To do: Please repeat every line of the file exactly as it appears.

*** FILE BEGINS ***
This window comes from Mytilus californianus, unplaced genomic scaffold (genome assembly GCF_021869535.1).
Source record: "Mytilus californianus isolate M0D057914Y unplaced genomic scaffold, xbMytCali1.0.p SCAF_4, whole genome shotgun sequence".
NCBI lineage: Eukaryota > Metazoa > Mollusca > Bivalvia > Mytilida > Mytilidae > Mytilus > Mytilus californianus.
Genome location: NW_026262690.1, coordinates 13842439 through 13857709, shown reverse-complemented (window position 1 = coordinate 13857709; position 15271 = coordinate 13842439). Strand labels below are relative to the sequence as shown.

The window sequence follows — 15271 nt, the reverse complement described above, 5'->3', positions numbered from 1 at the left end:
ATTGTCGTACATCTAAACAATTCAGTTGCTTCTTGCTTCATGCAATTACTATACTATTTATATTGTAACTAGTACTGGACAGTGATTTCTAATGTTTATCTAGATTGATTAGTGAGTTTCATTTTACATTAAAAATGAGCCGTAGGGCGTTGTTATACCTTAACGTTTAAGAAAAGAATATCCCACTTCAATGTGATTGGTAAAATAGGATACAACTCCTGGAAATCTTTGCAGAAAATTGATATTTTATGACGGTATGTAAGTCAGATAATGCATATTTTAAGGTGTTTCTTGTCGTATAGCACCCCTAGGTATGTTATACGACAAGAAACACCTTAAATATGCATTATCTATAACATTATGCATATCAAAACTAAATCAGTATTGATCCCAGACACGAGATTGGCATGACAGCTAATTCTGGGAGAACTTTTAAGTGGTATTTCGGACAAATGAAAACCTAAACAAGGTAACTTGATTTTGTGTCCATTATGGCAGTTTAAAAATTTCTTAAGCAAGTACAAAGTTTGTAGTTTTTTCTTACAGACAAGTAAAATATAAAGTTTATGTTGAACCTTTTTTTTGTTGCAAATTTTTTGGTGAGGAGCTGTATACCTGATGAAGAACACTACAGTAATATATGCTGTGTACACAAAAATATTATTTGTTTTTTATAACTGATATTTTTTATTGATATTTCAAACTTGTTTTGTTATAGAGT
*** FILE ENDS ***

This window comes from Mytilus californianus, unplaced genomic scaffold (genome assembly GCF_021869535.1).
Source record: "Mytilus californianus isolate M0D057914Y unplaced genomic scaffold, xbMytCali1.0.p SCAF_4, whole genome shotgun sequence".
NCBI lineage: Eukaryota > Metazoa > Mollusca > Bivalvia > Mytilida > Mytilidae > Mytilus > Mytilus californianus.
Genome location: NW_026262690.1, coordinates 13842439 through 13857709, shown reverse-complemented (window position 1 = coordinate 13857709; position 15271 = coordinate 13842439). Strand labels below are relative to the sequence as shown.

The window sequence follows — 15271 nt, the reverse complement described above, 5'->3', positions numbered from 1 at the left end:
ATTGTCGTACATCTAAACAATTCAGTTGCTTCTTGCTTCATGCAATTACTATACTATTTATATTGTAACTAGTACTGGACAGTGATTTCTAATGTTTATCTAGATTGATTAGTGAGTTTCATTTTACATTAAAAATGAGCCGTAGGGCGTTGTTATACCTTAACGTTTAAGAAAAGAATATCCCACTTCAATGTGATTGGTAAAATAGGATACAACTCCTGGAAATCTTTGCAGAAAATTGATATTTTATGACGGTATGTAAGTCAGATAATGCATATTTTAAGGTGTTTCTTGTCGTATAGCACCCCTAGGTATGTTATACGACAAGAAACACCTTAAATATGCATTATCTATAACATTATGCATATCAAAACTAAATCAGTATTGATCCCAGACACGAGATTGGCATGACAGCTAATTCTGGGAGAACTTTTAAGTGGTATTTCGGACAAATGAAAACCTAAACAAGGTAACTTGATTTTGTGTCCATTATGGCAGTTTAAAAATTTCTTAAGCAAGTACAAAGTTTGTAGTTTTTTCTTACAGACAAGTAAAATATAAAGTTTATGTTGAACCTTTTTTTTGTTGCAAATTTTTTGGTGAGGAGCTGTATACCTGATGAAGAACACTACAGTAATATATGCTGTGTACACAAAAATATTATTTGTTTTTTATAACTGATATTTTTTATTGATATTTCAAACTTGTTTTGTTATAGAGT